State v. Key, Appellate Case No. 2017-001013

CourtUnited States State Supreme Court of South Carolina
Writing for the CourtJUSTICE JAMES
Citation848 S.E.2d 315,431 S.C. 336
Parties STATE of South Carolina, Appellant, v. Kathryn Martin KEY, Respondent.
Docket NumberOpinion No. 27971,Appellate Case No. 2017-001013
Decision Date13 May 2020

431 S.C. 336
848 S.E.2d 315

STATE of South Carolina, Appellant,
Kathryn Martin KEY, Respondent.

Appellate Case No. 2017-001013
Opinion No. 27971

Supreme Court of South Carolina.

Heard November 20, 2019
Filed May 13, 2020
Re-Filed September 2, 2020

Attorney General Alan McCrory Wilson and Assistant Attorney General Joshua Abraham Edwards, both of Columbia; and Solicitor William Walter Wilkins III, of Greenville, for Appellant.

James H. Price III and Elizabeth Powers Price, both of Price Law Firm P.A., of Greenville; and J. Falkner Wilkes, of Greenville, for Respondent.

431 S.C. 339


The petition for rehearing is granted, and we dispense with further briefing. After careful consideration of the petition, the majority opinion is unchanged. Justice Few has issued a concurring opinion. These opinions are attached.

s/ John W. Kittredge , A.C.J.

s/ Kaye G. Hearn , J.

s/ John Cannon Few , J.

s/ George C. James, Jr. , J.

s/ Thomas E. Huff , A.J.


Kathryn Martin Key was convicted in the summary court of driving under the influence (DUI). Her conviction was based upon the testing of her blood, which was drawn without a warrant while she was unconscious. The circuit court reversed and remanded, finding the summary court should have suppressed evidence of Key's blood alcohol concentration because the State did not obtain a warrant. The State appealed to the court of appeals, and the appeal was transferred to this Court.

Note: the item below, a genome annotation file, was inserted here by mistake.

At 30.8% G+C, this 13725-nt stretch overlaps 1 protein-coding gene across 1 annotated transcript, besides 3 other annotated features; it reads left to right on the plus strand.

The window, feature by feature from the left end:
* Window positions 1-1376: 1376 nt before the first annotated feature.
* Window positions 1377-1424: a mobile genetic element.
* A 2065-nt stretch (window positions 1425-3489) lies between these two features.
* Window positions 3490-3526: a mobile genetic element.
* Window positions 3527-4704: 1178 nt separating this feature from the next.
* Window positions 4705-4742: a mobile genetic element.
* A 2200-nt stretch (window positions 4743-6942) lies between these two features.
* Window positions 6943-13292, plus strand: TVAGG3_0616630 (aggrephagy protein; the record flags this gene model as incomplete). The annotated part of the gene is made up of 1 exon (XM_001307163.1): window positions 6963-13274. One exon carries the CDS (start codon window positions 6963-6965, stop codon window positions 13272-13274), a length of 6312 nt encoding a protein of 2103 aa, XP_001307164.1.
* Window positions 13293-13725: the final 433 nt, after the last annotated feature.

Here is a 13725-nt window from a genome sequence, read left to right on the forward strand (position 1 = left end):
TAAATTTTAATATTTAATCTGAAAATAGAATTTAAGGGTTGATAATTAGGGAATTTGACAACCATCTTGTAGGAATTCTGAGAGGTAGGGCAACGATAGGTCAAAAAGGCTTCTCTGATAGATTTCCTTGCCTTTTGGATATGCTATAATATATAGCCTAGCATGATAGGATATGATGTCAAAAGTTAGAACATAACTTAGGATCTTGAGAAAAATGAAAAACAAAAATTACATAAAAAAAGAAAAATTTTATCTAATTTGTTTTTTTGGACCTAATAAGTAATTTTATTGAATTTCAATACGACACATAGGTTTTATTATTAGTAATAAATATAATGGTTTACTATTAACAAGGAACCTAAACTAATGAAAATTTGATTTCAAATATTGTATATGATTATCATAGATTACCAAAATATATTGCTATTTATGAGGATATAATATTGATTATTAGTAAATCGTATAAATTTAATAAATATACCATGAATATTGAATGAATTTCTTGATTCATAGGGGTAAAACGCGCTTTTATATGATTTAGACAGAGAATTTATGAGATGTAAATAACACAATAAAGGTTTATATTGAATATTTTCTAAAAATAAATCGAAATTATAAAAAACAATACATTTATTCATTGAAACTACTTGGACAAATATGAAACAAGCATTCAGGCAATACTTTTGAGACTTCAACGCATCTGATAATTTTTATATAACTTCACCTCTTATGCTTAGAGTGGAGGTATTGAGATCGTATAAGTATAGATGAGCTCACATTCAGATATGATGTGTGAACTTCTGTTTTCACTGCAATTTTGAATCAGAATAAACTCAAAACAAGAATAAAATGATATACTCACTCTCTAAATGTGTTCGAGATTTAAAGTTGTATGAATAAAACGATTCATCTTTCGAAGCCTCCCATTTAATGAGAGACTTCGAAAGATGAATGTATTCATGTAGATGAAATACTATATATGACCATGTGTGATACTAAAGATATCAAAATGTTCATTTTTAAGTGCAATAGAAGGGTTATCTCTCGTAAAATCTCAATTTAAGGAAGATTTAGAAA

While the State's appeal was pending in this Court, the United States Supreme Court decided Mitchell v. Wisconsin , ––– U.S. ––––, 139 S. Ct. 2525, 204 L.Ed.2d 1040 (2019). In Mitchell , the Supreme Court held for the first time that, generally, law enforcement is permitted to draw the blood of an unconscious DUI suspect without a search warrant pursuant to the exigent circumstances exception to the warrant requirement. However, the Supreme Court acknowledged the possibility of an "unusual" case presenting an exception to this new general rule. The Mitchell Court determined the defendant should be given the opportunity to establish the applicability of the exception to the general rule and remanded the case to the trial court for that purpose.

We have carefully considered the Mitchell holding and conclude we will not impose upon a defendant the burden of

431 S.C. 340

establishing the absence of exigent circumstances. We hold the burden of establishing the existence of exigent circumstances remains upon the State. The exigent circumstances issue in this case was not ruled upon by the summary court; therefore, we remand this case to the summary court for further proceedings consistent with this opinion.


At approximately 8:45 a.m. on December 10, 2015, Key was driving a motor vehicle on Muddy Ford Road in Greenville County. She drove across the center-line, crashed her vehicle into the driver's side of an oncoming vehicle, and then drove off the road and struck a tree. When South Carolina State Trooper Aaron Campbell arrived on scene at 8:57 a.m., Key was on a stretcher and was being loaded into an ambulance. Trooper Campbell approached to ask Key for her name and phone number, but one of the paramedics stopped him and said, "Man, she needs to go [to the hospital]." The ambulance departed, so Trooper Campbell was unable to question Key at the scene.

Trooper Campbell stayed at the scene for over an hour to investigate the accident. He photographed the scene, interviewed the driver of the other vehicle, and completed an accident report. Trooper Campbell recovered an almost-empty mini bottle of Jack Daniel's liquor from the glove compartment of Key's vehicle. "Wet residue" in the bottle led Trooper Campbell to believe the liquor had

848 S.E.2d 317

been "freshly consumed." Trooper Campbell completed his investigation and drove to Greenville Memorial Hospital to charge Key with DUI and open container.

Trooper Campbell located Key in the emergency room trauma bay. She was unconscious and was intubated due to the severity of her injuries. Trooper Campbell arrested the unconscious Key for DUI at 10:35 a.m. and read her implied consent rights1 to her at 10:36 a.m. Without seeking a search

431 S.C. 341

warrant, Trooper Campbell asked a nurse to draw Key's blood. Her blood was drawn at 10:45 a.m. (approximately two hours after the accident), and testing revealed her blood alcohol concentration (BAC) was .213%. Key then spent five days in the intensive care unit.